Only he can do this. I know some who are passing through their own dark nights; people for whom the morning is a long-forgotten fable. I pray that soon they will be dancing for joy at their beautiful and timely redemption from God’s hand. I pray that when I too face the darkness I’ll remember.

Sackcloth is not our permanent garment.

Mourning will not last. It will be transformed to joyful laughter.

Darkness is only for a season. It cannot abide the Light, and melts away in the Presence of the Holy One.

If you’re a child of God, gladness and joy is your destiny.

A Masterpiece

I just finished reading the Lord of the Rings by J.R.R. Tolkien. I have read this book several times, but not since the movies came out.

I had forgotten just how good it is. It’s a complete masterpiece, inspiring and beautiful. I liked the movies but they pale when compared to the book (and that is often the case, isn’t it?)

“Here are beauties which pierce like swords or burn like cold iron: here is a book which will break your heart”

– C.S. Lewis, speaking of The Lord of the Rings

” . . . to him be glory . . .”

Now to him who is able to do far more abundantly than all that we ask or think, according to the power at work within us, to him be glory in the church and in Christ Jesus throughout all generations, forever and ever. Amen.

Ephesians 3:20-21 (ESV)

God is so good.

Two of my kids got back from church camp today. One was a student, and the other was privileged to take part in leading worship. They both had an amazing time.

He’s always good, in the good times and the bad. He was so good during some of the hardest times we’ve ever faced back a year ago, and he’s so good now, having completely redeemed that situation.

Struggles will come and go, situations will arise, “happenings” will challenge our happiness, but there is a deep joy in knowing the Lord and knowing that He has it all under control. And that he really goes beyond my feeble expectations and thoughts and imaginings.

If you are facing an impossible situation, know that nothing is too hard for him. He can redeem that situation, and the next one, and the next one . . . none of us are ever “out of the woods” this side of glory. But he is the Lord of the woods, and the mountains, and the valleys, and even in the deepest, darkest pits his arm remains very strong to save.

To him be the glory, forever and ever. Amen!

While you’re at it . . .

Do you know anyone who you used to see in church, used to fellowship with, used to worship with, and you just haven’t seen them for awhile? Do you know anyone who’s bitter at the church, swamped in sin, depressed, or just very dry?

I encourage you to pray for them, and to contact them in some way. Some people are just waiting for someone to notice their pain. Some just need a nudge, some encouragement, and some confidence that God is really there.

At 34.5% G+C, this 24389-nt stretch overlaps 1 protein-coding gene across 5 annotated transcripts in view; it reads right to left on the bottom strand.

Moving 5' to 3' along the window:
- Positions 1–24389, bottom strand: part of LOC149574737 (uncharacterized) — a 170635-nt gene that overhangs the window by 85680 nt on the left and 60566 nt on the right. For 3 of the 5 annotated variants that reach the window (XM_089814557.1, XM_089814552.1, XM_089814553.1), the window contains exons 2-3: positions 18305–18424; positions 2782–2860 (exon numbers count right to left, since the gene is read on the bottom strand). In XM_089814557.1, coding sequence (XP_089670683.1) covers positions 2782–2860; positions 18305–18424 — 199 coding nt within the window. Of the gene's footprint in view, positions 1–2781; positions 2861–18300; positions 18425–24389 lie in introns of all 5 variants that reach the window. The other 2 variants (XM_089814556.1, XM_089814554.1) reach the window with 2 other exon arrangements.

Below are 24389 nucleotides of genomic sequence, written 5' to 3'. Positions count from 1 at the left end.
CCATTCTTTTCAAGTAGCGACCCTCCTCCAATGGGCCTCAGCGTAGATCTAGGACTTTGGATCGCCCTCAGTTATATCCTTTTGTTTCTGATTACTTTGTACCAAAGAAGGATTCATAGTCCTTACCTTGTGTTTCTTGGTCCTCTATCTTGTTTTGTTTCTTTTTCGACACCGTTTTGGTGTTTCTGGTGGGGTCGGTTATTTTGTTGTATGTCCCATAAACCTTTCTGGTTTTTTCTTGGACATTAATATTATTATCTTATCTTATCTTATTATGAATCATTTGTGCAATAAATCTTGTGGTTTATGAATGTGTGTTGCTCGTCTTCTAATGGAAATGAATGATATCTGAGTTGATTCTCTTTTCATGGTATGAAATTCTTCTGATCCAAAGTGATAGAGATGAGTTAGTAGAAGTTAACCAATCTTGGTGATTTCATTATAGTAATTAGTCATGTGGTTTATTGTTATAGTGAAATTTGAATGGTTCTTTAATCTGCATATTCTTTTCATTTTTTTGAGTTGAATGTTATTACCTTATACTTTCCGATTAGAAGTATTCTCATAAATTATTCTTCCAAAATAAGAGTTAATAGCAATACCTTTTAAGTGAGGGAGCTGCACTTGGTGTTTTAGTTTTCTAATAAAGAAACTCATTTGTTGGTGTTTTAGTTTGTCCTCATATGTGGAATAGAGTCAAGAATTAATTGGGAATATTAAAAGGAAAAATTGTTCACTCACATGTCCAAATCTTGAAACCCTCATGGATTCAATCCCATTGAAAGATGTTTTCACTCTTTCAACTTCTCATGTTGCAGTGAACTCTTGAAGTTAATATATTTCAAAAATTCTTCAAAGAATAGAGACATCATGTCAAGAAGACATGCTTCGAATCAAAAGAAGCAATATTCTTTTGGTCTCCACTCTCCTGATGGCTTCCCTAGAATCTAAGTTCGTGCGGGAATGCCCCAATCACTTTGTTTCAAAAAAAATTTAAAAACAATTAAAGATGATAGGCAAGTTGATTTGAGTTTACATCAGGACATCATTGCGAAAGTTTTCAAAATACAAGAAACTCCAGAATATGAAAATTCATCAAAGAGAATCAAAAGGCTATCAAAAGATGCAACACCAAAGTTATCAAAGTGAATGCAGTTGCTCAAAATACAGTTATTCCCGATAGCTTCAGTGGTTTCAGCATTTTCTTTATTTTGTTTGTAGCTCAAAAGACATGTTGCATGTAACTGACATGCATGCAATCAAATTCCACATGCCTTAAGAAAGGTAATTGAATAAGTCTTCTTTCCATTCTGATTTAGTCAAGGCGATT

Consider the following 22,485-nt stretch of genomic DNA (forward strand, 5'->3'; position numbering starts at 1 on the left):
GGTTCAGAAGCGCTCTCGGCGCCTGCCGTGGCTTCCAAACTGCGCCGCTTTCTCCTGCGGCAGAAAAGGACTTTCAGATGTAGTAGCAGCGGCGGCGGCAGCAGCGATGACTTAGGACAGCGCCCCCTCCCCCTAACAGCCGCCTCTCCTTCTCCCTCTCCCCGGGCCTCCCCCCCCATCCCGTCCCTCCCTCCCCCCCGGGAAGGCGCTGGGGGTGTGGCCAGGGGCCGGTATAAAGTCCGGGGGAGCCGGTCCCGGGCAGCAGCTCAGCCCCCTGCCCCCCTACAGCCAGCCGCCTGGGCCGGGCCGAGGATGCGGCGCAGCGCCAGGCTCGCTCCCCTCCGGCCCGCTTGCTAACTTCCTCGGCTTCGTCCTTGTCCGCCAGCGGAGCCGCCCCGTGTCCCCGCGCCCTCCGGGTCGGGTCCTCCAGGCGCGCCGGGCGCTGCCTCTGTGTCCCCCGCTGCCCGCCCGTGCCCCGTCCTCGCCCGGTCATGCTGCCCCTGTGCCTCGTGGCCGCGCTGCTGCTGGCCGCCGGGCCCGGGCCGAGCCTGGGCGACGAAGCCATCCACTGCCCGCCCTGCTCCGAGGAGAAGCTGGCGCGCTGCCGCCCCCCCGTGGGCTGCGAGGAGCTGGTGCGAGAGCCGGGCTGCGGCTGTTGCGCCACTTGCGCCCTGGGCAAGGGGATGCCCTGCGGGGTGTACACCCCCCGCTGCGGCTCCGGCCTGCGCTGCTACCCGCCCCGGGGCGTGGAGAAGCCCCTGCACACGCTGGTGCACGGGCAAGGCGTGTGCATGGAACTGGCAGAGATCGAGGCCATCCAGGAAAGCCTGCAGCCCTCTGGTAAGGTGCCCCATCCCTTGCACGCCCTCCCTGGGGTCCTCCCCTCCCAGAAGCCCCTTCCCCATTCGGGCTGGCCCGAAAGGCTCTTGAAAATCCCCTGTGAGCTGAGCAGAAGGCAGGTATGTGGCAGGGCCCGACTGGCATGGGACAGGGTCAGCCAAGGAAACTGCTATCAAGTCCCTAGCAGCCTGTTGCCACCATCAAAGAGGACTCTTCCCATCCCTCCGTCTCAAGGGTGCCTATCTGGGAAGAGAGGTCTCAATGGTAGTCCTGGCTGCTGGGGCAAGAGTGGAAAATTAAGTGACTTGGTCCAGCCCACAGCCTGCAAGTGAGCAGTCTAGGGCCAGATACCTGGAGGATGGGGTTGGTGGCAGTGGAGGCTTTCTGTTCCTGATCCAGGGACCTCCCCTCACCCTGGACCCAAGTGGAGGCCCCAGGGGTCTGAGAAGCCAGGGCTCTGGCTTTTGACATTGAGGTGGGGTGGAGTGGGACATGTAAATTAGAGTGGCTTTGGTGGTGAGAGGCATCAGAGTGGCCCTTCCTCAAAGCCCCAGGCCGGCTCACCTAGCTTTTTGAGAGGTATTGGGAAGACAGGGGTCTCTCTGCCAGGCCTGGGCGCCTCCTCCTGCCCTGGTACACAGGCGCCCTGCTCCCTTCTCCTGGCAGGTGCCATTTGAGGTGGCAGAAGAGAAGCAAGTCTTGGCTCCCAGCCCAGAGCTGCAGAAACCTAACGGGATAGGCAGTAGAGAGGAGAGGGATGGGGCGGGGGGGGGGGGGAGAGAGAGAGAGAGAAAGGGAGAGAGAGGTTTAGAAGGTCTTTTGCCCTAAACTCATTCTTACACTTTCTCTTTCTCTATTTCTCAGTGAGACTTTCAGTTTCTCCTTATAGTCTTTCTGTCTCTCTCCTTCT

What man of you, having a hundred sheep, if he has lost one of them, does not leave the ninety-nine in the open country, and go after the one that is lost, until he finds it?”

– Luke 15:4 (ESV)

I admit that I have often, to my shame, forgotten about the lost sheep because I was too busy hanging around with the ninety-nine.

We hope that they’ll just come back on their own. But I think that they really need to be gone after. Not all will come back. But some might.

The God who has all things . . .

I noticed this lyric for the first time yesterday; it’s from one of Barlow Girl’s latest songs:

I just never saw how You could cherish me

‘Cause You’re a God who has all things

And still You want me.

– Barlow Girl, I Need You To Love Me

Now that’s an amazing thought. And though this song falls squarely into the intimate worship genre – not in everyone’s comfort zone, I know – I still believe these words are both true and heartfelt.

He is the God who has all things. Why does he trouble with me? It would certainly be less trouble for him to disregard my ramshackle soul, no?

Yet he wants me. And he means to have me, to glorify him and enjoy him forever. And he can do anything, and his arm is not too short to save nor is there anywhere I can hide from his presence. So I believe this is a done deal.

If he means to have you, trust me, you’re had. Done deal. He is amazing, and he loves beyond our furthest understanding and saves to the uttermost. See what kind of love the Father has given to us!

See what kind of love the Father has given to us, that we should be called children of God; and so we are.

– 1 John 3:1a (ESV)